There’s no question about it. We’re going to need some new product names or acronyms, and soon. Taiwanese computer maker Asus is set to debut its Eee PC T91 touch-screen convertible-tablet netbook laptop computer, and it’s unlikely tech scribes will want to write that verbose description for very long. Although the components are made of plastic, metal and silicon instead of potatoes, perhaps we can dub it the EBOC (“Everything and a Bag Of Chips”).
Tablet PCs have been around as long as laptops, although they have never quite caught on the way that a few score marketing departments thought they would. Computer makers are beginning to get interested in the form factor again—the market is presently dominated by Motion Computing, Lenovo, Fujitsu, HP-Compaq, Toshiba and just a few others—following the raging success of light, web-centric netbooks. The entry point remains very accommodating, too, with HP-Compaq’s TC1100 at a street price under $600. Top-of-the-line tablets can cost up to five times as much, depending on how much internal zing and external bling is required.
Seems a solid niche
It would seem that the tablet PC should have a very solid niche for certain functions and activities. It’s a no-brainer, or should be, for purchasing and stores clerks, various mobile workers and medical professionals. For all of these people—and anyone else that will attend one, two or 20 conferences, conventions, seminars or training sessions every year—the combination of portability, first-rate handwriting recognition and WiFi is right on target. In fact, the handwriting recognition in Windows XP is downright crude compared to the “ink handling system” of the Windows Tablet OS.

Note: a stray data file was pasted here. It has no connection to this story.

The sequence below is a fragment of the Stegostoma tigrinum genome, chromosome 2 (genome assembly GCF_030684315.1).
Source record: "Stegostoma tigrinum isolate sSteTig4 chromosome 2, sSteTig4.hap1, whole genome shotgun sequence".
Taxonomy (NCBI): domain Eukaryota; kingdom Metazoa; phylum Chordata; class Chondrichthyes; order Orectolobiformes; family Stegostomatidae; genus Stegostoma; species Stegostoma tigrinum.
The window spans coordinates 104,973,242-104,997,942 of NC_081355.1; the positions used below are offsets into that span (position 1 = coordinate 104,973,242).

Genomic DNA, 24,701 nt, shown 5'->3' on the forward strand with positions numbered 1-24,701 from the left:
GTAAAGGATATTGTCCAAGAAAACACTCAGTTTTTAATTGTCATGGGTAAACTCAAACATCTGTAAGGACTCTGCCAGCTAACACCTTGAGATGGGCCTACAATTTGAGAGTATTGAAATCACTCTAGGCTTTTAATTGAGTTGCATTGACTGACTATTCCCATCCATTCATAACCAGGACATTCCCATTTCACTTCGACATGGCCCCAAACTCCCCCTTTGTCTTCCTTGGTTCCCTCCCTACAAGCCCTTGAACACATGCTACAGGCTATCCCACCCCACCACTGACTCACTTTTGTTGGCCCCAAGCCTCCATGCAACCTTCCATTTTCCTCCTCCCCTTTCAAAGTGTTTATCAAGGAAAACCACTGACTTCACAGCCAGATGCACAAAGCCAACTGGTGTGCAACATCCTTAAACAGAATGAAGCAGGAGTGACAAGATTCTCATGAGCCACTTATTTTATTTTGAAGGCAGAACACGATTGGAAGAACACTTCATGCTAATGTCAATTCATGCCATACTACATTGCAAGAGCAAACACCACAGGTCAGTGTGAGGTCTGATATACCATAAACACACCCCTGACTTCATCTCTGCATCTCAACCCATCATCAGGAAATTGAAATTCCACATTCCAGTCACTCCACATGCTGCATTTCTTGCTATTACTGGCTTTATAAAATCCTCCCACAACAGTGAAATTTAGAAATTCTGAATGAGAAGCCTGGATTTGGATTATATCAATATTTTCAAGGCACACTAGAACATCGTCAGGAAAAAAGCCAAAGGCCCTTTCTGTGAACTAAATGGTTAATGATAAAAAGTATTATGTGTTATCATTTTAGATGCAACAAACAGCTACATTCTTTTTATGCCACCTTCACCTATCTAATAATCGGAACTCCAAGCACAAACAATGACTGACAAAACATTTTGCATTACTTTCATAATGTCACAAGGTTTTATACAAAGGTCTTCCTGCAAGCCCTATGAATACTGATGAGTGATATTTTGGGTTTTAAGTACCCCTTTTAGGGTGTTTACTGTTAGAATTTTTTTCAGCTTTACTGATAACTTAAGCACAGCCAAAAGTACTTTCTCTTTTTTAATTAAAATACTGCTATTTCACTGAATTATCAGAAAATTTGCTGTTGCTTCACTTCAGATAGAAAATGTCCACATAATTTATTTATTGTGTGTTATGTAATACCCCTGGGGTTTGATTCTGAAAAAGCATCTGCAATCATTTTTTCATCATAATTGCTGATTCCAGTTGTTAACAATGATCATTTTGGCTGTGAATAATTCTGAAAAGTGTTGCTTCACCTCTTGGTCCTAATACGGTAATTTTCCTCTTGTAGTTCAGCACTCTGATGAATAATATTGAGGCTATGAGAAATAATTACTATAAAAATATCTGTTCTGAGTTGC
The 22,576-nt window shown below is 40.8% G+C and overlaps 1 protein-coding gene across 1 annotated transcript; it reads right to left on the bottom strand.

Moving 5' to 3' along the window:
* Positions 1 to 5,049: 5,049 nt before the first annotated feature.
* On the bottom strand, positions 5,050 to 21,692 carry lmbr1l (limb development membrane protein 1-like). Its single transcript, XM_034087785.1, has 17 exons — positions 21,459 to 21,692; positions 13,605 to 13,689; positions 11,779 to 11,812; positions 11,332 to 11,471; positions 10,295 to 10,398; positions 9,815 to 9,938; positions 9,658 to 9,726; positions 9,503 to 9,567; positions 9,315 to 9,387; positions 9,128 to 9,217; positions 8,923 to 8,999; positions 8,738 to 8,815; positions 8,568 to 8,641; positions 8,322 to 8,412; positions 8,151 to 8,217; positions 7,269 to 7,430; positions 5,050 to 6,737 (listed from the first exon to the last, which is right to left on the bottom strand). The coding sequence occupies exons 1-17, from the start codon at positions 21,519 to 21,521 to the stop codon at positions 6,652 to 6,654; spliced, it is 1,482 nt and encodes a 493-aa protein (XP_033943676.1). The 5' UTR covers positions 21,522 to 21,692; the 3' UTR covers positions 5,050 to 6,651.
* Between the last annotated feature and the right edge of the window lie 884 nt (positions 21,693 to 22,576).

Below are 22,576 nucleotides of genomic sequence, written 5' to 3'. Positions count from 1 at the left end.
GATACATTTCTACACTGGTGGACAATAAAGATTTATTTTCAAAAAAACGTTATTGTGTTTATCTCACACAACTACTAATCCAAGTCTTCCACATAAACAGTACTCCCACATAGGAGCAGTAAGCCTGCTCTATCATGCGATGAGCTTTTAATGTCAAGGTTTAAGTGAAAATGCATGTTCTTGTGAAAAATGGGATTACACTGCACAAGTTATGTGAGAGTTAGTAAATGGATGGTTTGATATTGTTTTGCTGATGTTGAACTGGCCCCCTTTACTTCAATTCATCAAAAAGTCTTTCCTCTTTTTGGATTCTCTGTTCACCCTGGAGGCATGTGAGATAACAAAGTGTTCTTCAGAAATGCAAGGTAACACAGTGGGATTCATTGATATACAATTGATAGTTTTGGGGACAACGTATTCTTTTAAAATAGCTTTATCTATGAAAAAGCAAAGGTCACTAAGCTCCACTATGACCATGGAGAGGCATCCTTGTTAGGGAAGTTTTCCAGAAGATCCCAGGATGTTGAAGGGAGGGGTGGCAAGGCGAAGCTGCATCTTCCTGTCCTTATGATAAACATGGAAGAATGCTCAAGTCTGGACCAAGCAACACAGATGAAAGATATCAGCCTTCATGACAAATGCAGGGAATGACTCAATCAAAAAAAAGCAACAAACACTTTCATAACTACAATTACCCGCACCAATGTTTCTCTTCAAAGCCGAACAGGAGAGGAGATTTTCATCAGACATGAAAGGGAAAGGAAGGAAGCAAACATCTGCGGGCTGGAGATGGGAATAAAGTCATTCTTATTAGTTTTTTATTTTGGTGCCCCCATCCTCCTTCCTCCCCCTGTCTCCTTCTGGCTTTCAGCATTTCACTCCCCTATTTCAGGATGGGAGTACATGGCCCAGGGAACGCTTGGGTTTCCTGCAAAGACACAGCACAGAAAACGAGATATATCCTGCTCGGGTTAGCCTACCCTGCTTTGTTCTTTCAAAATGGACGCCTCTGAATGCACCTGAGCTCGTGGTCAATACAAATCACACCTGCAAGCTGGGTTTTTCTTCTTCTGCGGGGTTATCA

For its promoters, it’s always the “next year” or the “next great product intro” that is finally going to lift the tablet PC off the launching pad that it’s been sitting on since its debut. For some of its intended demographic, it may have waited too long, as low-end, no-wireless-needed note-takers can now get into “digital ink” for just about $100. With such products as the Adesso CyberPad, one can transfer handwritten notes and graphics to the PC, converting the handwriting to text and the doodles into vector or bitmap graphics. A number of different digital ink solutions are just now percolating up into the market.
A “green convention” winner
The tablet PC today is, despite its slow acceptance in some circles, an important ingredient in the formula for “green conventions.” An astonishing amount of paper, ink, time, energy and money goes into printing and disseminating millions of convention brochures, programs, maps, registration forms and (of course) dinner menus, year after year. There is a better way.
A convention strategized around wireless PCs—from basic netbooks at a minimum, to tablet PCs with their note-taking abilities as the preferred unit—can save trees, reduce pollution and minimize waste. Perhaps this really is “the year” that the tablet PC breaks through a low-price barrier and catches on with consumers. Perhaps these new tablet-slash-netbook products like the Eee PC T91 really are the ones that will do that. As for what to call them—TabBooks, NetTabs, Booklets, whatever—we’ll leave that to the marketing departments, but if you have a good idea, drop us a line!